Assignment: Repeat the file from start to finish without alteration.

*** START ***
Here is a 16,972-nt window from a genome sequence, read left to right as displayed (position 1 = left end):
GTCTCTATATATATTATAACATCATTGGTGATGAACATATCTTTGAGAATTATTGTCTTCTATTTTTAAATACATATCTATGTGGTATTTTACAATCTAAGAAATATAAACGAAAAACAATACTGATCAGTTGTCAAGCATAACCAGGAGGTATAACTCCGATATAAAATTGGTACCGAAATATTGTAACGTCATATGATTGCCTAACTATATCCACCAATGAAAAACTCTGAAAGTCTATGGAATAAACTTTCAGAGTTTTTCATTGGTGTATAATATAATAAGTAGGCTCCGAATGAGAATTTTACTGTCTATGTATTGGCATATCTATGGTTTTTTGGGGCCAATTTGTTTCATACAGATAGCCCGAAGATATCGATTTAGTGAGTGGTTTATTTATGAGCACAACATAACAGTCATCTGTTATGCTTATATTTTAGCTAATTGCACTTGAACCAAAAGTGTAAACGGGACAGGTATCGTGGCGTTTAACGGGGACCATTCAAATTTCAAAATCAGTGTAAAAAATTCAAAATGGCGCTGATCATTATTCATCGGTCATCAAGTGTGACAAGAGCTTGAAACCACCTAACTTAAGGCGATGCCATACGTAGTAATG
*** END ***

Here is a 16,972-nt window from a genome sequence, read left to right as displayed (position 1 = left end):
GTCTCTATATATATTATAACATCATTGGTGATGAACATATCTTTGAGAATTATTGTCTTCTATTTTTAAATACATATCTATGTGGTATTTTACAATCTAAGAAATATAAACGAAAAACAATACTGATCAGTTGTCAAGCATAACCAGGAGGTATAACTCCGATATAAAATTGGTACCGAAATATTGTAACGTCATATGATTGCCTAACTATATCCACCAATGAAAAACTCTGAAAGTCTATGGAATAAACTTTCAGAGTTTTTCATTGGTGTATAATATAATAAGTAGGCTCCGAATGAGAATTTTACTGTCTATGTATTGGCATATCTATGGTTTTTTGGGGCCAATTTGTTTCATACAGATAGCCCGAAGATATCGATTTAGTGAGTGGTTTATTTATGAGCACAACATAACAGTCATCTGTTATGCTTATATTTTAGCTAATTGCACTTGAACCAAAAGTGTAAACGGGACAGGTATCGTGGCGTTTAACGGGGACCATTCAAATTTCAAAATCAGTGTAAAAAATTCAAAATGGCGCTGATCATTATTCATCGGTCATCAAGTGTGACAAGAGCTTGAAACCACCTAACTTAAGGCGATGCCATACGTAGTAATG